hundred pieces of the fabricsknown as salhi, a hundred pieces
a hundred pieces of shn-bfcfive hundred pieces of
shrn-bfc
mirHzwoolens, one hundredof themblack and a hundredeach in
white,red, green, and blue, a hundred lengthsof Greek linen, a
hundredpieces of blanket-cloth,a sercha, six pavilions, fourcandelabra in gold and six in silverenamelled, fourgolden basins with
ewers to match, and six silver basins, ten embroidered robes of
honor fromthe Sultan's own wardrobe and ten caps also worn by
him, one of them encrustedwithpearls, ten embroideredquivers
one of themencrustedwithpearls, ten swords one of themwitha
scabbard encrustedwithpearls, dasht-bn
, thatis gloves, embroidered withpearls, and fifteeneunuchs.78
The Indian ruler also ordered the amir Zahlr al-Dln and the eunuch
Kfrto accompany Ibn Batttaand the Yuan envoys,led by a person
named Tursi, to China. Escorted by about one thousand cavalry, the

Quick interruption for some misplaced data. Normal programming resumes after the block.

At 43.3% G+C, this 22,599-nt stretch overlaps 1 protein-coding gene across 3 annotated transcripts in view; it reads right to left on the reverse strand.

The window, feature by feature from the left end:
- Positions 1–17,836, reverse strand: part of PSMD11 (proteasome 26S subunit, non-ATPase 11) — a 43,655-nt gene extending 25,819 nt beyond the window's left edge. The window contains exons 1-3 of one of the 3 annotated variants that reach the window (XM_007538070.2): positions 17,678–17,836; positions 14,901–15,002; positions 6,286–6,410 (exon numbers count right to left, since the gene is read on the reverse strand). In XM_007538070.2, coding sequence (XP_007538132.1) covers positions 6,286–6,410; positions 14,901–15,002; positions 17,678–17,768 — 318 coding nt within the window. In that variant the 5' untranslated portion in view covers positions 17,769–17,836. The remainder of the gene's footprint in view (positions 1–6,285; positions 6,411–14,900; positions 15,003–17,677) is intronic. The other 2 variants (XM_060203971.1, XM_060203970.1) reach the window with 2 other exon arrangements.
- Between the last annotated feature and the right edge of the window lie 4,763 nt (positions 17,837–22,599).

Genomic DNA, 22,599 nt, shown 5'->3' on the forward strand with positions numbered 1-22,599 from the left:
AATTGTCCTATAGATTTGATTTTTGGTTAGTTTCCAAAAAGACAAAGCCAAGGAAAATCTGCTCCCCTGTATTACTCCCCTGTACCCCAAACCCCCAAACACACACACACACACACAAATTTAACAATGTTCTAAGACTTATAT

79
entourageleftDelhi on August 2, 1341.
The massive entourageproceeded by land throughDaulatabad
toward the port of Cambay in present-dayGujarat. From there they
planned to take the maritimerouteto Calicut. In Calicut, whichby this
time had emerged as the leading commercial port in southernIndia,
the delegation intended to board an ocean-going vessel across the Bay
TheDelhiSultanate
seeJackson,
ontheKhursn
ofBaran's
, chap.13;and
offensive,
report
intheReignofMuhammad
andtheDelhiSultanate
"TheMongols
Peter
Tughluq
Jackson,
C4719(x975)
PP-ii8"5778Gibb,Travels
someof
haveidentified
4,p.773-74.GibbandBenkingham
ofIbnBattta
ontheexchange
inthispassage
mentioned
thetextiles
study
(p.774,nn.3-7).Fora detailed
T.
seeThomas
theMongol
andclothing